MOMENTS AFTER MY WIFE INFORMS ME FROM THE PASSENGER SEAT THAT LIGHTNING IS MERELY A BUNDLE OF NEGATIVELY CHARGED IONS BUT WHAT WE FAMOUSLY KNOW AS LIGHTNING IS ACTUALLY JUST THE POSITIVE FLASH OF AFTERLIGHT CRAWLING ITS WAY WOUNDED BACK UP THE SKY,
I question her about the soundness of science as she flicks the tab of a soda can at me. Then I tell her there’s no shame in feeling things very deeply but it is occasionally a very tiring pastime. That I could carve my longing for imaginary people into the shape of a chandelier, or press such frangible sorrows into the arms of all my hypothetical poems like so many gathered petals, I would. Damn the clichés—so long as the cynical wolves are circling we must risk the softness of lamplight, right? Then I tell her about how often I worry myself mad for my former & future students, their well-being & mental health & happiness. Spend countless hours whittling away at little poems about existential fatigue that can’t find a good enough reason to rhyme, or listening to Cake’s I Will Survive on repeat. Look! she points out, just a second too late for me to catch sight of the flash: all sizzle & ember & arc freshly forking sky. We are somehow always missing everything, lost inside our own lives or drowning inside our skin. Look, relax, take a moment to eat something— something small but nourishing. See the light falling all around us: the debt to which we owe the muteness of it all. & suddenly I am thinking of strangers somewhere on the other end of the page, as they ask me, a poem, about the plausibility of the future. As I, the poem, am telling them: you are it. Please don’t forget the existence of joy.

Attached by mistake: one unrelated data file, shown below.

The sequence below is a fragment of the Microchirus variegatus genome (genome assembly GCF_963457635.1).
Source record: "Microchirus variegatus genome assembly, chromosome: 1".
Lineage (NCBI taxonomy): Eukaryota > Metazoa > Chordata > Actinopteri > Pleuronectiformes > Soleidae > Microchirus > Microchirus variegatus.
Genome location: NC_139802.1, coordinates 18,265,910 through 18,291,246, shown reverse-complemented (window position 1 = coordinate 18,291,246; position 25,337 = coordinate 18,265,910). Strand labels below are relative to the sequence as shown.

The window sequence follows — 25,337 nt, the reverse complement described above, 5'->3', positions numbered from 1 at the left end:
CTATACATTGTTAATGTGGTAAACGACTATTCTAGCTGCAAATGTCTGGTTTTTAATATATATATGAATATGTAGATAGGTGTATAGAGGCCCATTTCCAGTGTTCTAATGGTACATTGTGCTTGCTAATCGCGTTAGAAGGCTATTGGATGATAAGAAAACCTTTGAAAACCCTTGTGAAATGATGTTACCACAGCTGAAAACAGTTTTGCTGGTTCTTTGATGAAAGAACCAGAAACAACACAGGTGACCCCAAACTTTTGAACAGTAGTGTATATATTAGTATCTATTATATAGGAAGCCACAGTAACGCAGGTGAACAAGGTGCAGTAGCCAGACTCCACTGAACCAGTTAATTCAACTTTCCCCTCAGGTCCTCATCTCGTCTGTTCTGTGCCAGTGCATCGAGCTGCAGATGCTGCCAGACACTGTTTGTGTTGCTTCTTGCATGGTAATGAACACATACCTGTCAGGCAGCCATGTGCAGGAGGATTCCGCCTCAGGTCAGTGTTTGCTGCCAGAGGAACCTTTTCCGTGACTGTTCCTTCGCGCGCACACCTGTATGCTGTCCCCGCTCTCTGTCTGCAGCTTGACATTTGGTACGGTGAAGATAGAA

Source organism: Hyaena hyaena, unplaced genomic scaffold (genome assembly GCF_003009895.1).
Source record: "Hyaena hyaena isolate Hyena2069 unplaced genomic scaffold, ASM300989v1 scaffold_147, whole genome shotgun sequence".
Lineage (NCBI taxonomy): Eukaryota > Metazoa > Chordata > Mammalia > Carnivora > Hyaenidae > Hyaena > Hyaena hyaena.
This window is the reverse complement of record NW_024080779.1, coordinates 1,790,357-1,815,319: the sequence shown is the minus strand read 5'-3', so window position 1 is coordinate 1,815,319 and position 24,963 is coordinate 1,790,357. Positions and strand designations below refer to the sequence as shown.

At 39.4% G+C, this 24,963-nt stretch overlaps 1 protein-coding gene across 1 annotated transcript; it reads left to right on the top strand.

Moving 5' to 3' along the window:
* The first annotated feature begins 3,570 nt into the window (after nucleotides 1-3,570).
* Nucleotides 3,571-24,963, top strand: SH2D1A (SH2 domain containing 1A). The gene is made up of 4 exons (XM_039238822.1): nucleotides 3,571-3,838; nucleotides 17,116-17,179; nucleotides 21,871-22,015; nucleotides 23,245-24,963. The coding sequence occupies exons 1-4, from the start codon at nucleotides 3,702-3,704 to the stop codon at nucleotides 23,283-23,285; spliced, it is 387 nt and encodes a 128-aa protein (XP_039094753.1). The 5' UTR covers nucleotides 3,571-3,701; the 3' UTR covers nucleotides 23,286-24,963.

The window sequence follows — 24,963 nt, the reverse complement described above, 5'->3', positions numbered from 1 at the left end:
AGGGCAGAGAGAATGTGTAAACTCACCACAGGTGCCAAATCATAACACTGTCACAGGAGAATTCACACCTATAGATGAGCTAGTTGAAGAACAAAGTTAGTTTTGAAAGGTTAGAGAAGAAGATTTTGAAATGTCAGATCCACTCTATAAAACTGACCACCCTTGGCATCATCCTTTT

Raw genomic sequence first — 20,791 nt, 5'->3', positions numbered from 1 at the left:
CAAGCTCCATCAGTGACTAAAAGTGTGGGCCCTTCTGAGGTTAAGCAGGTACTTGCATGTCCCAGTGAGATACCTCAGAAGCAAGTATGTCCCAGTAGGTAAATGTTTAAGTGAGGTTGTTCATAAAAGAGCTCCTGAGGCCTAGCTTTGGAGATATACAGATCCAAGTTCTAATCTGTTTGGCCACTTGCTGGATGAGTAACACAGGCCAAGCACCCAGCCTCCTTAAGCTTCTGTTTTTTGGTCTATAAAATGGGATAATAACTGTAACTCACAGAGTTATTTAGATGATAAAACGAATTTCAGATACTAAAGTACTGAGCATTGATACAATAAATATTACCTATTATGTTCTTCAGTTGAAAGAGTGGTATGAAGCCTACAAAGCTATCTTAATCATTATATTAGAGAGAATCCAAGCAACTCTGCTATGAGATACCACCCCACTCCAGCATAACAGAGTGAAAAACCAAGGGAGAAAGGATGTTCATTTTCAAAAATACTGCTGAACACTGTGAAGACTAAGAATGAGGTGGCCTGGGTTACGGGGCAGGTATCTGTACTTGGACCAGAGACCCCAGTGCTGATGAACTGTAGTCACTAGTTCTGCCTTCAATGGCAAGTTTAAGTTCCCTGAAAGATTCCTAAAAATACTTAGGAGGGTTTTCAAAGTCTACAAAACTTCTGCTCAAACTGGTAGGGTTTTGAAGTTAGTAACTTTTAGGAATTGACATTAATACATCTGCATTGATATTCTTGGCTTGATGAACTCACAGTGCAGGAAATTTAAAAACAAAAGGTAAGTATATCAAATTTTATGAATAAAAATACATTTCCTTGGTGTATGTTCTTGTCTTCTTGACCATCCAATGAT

Matthew Burnside is the author of Postludes (KERNPUNKT), Rules to Win the Game (Spuyten Duyvil Press), and the digital novel series Dear Wolfmother (Heavy Feather Review). He currently teaches at Hollins University.